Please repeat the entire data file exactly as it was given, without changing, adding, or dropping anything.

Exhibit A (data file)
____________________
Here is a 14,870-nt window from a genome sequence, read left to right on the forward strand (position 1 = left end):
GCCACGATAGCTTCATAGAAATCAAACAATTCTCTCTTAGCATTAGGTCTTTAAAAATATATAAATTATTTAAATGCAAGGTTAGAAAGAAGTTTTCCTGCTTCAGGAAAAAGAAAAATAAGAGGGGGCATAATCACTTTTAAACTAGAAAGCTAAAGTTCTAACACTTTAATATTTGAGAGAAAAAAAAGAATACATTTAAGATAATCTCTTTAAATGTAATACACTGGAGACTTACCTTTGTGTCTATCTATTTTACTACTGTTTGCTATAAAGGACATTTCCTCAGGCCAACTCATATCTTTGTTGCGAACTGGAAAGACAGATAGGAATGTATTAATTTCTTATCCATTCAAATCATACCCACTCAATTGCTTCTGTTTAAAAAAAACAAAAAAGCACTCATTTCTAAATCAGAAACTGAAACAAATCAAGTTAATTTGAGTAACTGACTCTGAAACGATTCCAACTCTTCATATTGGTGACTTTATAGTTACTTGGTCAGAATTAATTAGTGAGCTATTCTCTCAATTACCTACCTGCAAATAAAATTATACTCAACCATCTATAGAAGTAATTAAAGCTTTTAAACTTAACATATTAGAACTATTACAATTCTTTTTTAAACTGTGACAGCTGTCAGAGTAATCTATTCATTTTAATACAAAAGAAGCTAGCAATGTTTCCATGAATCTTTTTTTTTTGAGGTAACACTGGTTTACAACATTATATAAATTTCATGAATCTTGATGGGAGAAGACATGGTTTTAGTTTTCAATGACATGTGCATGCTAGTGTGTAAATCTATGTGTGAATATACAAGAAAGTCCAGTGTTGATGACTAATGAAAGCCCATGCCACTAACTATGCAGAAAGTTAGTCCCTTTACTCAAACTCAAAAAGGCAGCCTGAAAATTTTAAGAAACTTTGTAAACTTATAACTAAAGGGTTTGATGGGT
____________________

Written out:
Here is a 14,870-nt window from a genome sequence, read left to right on the forward strand (position 1 = left end):
GCCACGATAGCTTCATAGAAATCAAACAATTCTCTCTTAGCATTAGGTCTTTAAAAATATATAAATTATTTAAATGCAAGGTTAGAAAGAAGTTTTCCTGCTTCAGGAAAAAGAAAAATAAGAGGGGGCATAATCACTTTTAAACTAGAAAGCTAAAGTTCTAACACTTTAATATTTGAGAGAAAAAAAAGAATACATTTAAGATAATCTCTTTAAATGTAATACACTGGAGACTTACCTTTGTGTCTATCTATTTTACTACTGTTTGCTATAAAGGACATTTCCTCAGGCCAACTCATATCTTTGTTGCGAACTGGAAAGACAGATAGGAATGTATTAATTTCTTATCCATTCAAATCATACCCACTCAATTGCTTCTGTTTAAAAAAAACAAAAAAGCACTCATTTCTAAATCAGAAACTGAAACAAATCAAGTTAATTTGAGTAACTGACTCTGAAACGATTCCAACTCTTCATATTGGTGACTTTATAGTTACTTGGTCAGAATTAATTAGTGAGCTATTCTCTCAATTACCTACCTGCAAATAAAATTATACTCAACCATCTATAGAAGTAATTAAAGCTTTTAAACTTAACATATTAGAACTATTACAATTCTTTTTTAAACTGTGACAGCTGTCAGAGTAATCTATTCATTTTAATACAAAAGAAGCTAGCAATGTTTCCATGAATCTTTTTTTTTTGAGGTAACACTGGTTTACAACATTATATAAATTTCATGAATCTTGATGGGAGAAGACATGGTTTTAGTTTTCAATGACATGTGCATGCTAGTGTGTAAATCTATGTGTGAATATACAAGAAAGTCCAGTGTTGATGACTAATGAAAGCCCATGCCACTAACTATGCAGAAAGTTAGTCCCTTTACTCAAACTCAAAAAGGCAGCCTGAAAATTTTAAGAAACTTTGTAAACTTATAACTAAAGGGTTTGATGGGT